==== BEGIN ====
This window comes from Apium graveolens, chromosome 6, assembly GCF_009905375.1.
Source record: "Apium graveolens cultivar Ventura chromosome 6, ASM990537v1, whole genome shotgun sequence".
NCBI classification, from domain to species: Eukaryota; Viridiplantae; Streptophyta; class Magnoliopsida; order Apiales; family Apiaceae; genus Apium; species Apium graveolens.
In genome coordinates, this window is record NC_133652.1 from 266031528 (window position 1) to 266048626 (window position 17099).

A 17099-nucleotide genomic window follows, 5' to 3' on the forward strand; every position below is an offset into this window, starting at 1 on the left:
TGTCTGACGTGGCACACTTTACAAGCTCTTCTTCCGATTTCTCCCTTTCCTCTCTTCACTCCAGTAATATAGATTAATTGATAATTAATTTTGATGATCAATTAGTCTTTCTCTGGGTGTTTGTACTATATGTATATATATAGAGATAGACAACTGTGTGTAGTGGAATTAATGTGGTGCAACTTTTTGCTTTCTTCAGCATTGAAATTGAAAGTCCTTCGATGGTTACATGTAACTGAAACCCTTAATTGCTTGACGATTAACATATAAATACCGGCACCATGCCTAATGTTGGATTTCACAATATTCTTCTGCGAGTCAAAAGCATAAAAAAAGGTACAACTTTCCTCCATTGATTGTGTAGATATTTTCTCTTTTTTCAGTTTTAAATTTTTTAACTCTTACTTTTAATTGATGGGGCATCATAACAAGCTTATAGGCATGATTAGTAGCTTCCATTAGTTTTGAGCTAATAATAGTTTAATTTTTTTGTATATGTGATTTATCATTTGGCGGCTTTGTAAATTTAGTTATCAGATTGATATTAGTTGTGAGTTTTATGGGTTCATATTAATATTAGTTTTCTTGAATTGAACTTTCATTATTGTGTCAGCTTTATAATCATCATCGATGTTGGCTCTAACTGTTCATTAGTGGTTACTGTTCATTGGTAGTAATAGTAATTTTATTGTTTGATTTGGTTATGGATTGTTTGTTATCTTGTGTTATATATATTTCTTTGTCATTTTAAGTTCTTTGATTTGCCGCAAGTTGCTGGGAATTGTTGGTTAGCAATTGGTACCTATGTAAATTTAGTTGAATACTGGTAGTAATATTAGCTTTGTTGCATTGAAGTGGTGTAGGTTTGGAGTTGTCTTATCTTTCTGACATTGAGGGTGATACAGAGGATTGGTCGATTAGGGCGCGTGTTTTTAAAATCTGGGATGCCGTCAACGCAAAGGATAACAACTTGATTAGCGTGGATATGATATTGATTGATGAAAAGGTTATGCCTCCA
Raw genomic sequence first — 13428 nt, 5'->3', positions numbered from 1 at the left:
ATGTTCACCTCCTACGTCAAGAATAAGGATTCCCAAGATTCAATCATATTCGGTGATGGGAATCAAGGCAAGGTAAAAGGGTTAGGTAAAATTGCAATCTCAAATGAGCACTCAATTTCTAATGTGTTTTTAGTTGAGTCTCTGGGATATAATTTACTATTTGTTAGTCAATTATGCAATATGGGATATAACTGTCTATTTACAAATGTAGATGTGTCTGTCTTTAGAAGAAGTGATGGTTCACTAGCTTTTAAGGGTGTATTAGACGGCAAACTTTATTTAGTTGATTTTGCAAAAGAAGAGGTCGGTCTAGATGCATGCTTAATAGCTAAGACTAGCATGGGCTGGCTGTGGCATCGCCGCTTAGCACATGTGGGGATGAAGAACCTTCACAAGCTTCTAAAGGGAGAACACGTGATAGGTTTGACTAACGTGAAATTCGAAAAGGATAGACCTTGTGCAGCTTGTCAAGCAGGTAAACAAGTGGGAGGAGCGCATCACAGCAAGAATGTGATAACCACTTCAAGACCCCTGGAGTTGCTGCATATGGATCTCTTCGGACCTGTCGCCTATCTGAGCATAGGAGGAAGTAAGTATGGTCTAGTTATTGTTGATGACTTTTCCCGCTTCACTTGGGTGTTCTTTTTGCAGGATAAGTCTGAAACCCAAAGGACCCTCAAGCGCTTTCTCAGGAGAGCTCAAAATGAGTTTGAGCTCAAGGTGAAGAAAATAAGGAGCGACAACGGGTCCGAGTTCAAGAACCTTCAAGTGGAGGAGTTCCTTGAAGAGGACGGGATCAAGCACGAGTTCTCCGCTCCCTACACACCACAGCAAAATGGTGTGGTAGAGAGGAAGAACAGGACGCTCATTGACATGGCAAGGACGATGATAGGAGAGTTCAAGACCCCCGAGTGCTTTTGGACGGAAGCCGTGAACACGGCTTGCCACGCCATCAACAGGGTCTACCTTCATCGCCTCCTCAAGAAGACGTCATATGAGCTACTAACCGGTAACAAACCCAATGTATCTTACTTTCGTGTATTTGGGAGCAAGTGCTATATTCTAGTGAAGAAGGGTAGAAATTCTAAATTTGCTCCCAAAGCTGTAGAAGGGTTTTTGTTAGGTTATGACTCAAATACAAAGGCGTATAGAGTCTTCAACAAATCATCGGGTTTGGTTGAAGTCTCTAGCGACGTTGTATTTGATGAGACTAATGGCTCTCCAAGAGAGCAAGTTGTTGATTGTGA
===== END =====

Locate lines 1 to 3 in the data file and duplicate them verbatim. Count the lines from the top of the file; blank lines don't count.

This window comes from Apium graveolens, chromosome 6, assembly GCF_009905375.1.
Source record: "Apium graveolens cultivar Ventura chromosome 6, ASM990537v1, whole genome shotgun sequence".
NCBI classification, from domain to species: Eukaryota; Viridiplantae; Streptophyta; class Magnoliopsida; order Apiales; family Apiaceae; genus Apium; species Apium graveolens.